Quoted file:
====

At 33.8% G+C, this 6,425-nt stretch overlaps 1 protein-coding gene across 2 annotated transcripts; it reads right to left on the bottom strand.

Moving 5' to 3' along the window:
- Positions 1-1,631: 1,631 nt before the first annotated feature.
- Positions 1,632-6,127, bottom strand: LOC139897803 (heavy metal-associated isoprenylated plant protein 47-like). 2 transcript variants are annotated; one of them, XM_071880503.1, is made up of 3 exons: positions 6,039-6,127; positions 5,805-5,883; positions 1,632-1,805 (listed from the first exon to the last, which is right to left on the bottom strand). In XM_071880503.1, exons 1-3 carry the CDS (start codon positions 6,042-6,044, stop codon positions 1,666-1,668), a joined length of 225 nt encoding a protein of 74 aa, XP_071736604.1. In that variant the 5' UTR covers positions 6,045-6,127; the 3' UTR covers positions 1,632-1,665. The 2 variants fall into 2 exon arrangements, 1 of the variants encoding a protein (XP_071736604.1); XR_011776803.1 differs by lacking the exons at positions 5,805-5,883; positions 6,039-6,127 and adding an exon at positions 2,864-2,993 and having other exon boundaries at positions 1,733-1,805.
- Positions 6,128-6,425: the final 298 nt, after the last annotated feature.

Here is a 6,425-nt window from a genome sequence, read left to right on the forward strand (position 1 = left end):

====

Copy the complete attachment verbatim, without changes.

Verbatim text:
At 33.8% G+C, this 6,425-nt stretch overlaps 1 protein-coding gene across 2 annotated transcripts; it reads right to left on the bottom strand.

Moving 5' to 3' along the window:
- Positions 1-1,631: 1,631 nt before the first annotated feature.
- Positions 1,632-6,127, bottom strand: LOC139897803 (heavy metal-associated isoprenylated plant protein 47-like). 2 transcript variants are annotated; one of them, XM_071880503.1, is made up of 3 exons: positions 6,039-6,127; positions 5,805-5,883; positions 1,632-1,805 (listed from the first exon to the last, which is right to left on the bottom strand). In XM_071880503.1, exons 1-3 carry the CDS (start codon positions 6,042-6,044, stop codon positions 1,666-1,668), a joined length of 225 nt encoding a protein of 74 aa, XP_071736604.1. In that variant the 5' UTR covers positions 6,045-6,127; the 3' UTR covers positions 1,632-1,665. The 2 variants fall into 2 exon arrangements, 1 of the variants encoding a protein (XP_071736604.1); XR_011776803.1 differs by lacking the exons at positions 5,805-5,883; positions 6,039-6,127 and adding an exon at positions 2,864-2,993 and having other exon boundaries at positions 1,733-1,805.
- Positions 6,128-6,425: the final 298 nt, after the last annotated feature.

Here is a 6,425-nt window from a genome sequence, read left to right on the forward strand (position 1 = left end):